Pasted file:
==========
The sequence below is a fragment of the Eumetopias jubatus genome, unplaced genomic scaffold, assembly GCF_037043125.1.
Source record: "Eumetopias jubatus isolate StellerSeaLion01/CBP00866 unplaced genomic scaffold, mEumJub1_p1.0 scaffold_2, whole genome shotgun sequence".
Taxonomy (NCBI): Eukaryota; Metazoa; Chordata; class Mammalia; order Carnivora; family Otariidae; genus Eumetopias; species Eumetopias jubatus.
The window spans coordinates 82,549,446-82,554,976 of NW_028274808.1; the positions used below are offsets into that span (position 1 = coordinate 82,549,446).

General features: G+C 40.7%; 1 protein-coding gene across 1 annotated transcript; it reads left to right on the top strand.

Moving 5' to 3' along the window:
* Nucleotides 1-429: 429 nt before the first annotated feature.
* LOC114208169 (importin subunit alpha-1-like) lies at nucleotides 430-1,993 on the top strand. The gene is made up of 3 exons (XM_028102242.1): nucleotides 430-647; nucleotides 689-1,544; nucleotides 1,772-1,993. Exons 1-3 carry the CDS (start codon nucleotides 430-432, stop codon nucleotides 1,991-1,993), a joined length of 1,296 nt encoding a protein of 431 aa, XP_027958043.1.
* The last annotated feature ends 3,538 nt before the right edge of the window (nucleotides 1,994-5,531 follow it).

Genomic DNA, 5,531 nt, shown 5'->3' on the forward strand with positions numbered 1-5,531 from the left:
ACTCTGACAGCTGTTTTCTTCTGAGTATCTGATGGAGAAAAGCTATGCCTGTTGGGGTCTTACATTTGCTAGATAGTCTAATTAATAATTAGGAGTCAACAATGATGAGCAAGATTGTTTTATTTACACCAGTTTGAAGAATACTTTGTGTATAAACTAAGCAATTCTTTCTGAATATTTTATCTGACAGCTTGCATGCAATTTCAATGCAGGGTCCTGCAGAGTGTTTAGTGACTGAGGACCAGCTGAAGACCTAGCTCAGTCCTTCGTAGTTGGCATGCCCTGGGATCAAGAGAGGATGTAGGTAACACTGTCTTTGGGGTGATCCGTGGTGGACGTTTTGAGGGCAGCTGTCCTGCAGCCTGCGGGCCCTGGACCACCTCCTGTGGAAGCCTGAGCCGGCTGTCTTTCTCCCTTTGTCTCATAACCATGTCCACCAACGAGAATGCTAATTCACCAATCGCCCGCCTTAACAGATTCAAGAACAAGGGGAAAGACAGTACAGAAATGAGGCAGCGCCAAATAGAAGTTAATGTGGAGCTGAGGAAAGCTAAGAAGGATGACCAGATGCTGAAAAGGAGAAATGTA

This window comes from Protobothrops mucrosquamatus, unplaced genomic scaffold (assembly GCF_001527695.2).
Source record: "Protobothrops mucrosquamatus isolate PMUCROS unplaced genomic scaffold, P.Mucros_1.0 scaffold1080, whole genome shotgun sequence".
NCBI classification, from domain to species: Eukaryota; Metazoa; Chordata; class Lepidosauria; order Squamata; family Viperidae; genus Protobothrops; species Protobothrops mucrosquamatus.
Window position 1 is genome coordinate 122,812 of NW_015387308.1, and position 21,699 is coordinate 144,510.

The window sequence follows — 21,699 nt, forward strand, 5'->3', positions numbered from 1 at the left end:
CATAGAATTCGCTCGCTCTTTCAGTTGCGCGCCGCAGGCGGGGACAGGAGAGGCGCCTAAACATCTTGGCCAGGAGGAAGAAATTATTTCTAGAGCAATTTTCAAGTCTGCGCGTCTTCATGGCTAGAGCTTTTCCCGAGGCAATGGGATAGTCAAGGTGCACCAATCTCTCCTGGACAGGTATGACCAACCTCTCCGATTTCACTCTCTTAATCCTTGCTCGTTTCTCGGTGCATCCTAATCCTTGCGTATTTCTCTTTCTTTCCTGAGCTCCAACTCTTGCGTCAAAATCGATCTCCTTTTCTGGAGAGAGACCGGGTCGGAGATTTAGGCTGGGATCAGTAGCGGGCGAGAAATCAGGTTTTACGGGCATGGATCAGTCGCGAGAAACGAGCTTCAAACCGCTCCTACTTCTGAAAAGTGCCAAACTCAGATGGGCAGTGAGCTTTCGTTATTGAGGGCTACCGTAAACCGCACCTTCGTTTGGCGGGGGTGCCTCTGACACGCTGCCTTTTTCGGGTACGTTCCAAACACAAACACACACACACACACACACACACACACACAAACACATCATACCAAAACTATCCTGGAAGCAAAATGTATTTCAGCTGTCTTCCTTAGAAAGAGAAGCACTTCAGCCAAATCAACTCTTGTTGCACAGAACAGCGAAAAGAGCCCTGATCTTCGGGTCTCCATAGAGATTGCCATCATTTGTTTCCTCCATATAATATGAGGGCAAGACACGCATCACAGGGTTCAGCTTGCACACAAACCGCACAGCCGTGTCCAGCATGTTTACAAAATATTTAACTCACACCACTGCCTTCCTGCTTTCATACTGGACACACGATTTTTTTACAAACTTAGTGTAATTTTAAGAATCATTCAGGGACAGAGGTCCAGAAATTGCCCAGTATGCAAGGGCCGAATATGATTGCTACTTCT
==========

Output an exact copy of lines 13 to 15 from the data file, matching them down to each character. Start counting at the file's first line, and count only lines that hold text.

Source record: "Protobothrops mucrosquamatus isolate PMUCROS unplaced genomic scaffold, P.Mucros_1.0 scaffold1080, whole genome shotgun sequence".
NCBI classification, from domain to species: Eukaryota; Metazoa; Chordata; class Lepidosauria; order Squamata; family Viperidae; genus Protobothrops; species Protobothrops mucrosquamatus.
Window position 1 is genome coordinate 122,812 of NW_015387308.1, and position 21,699 is coordinate 144,510.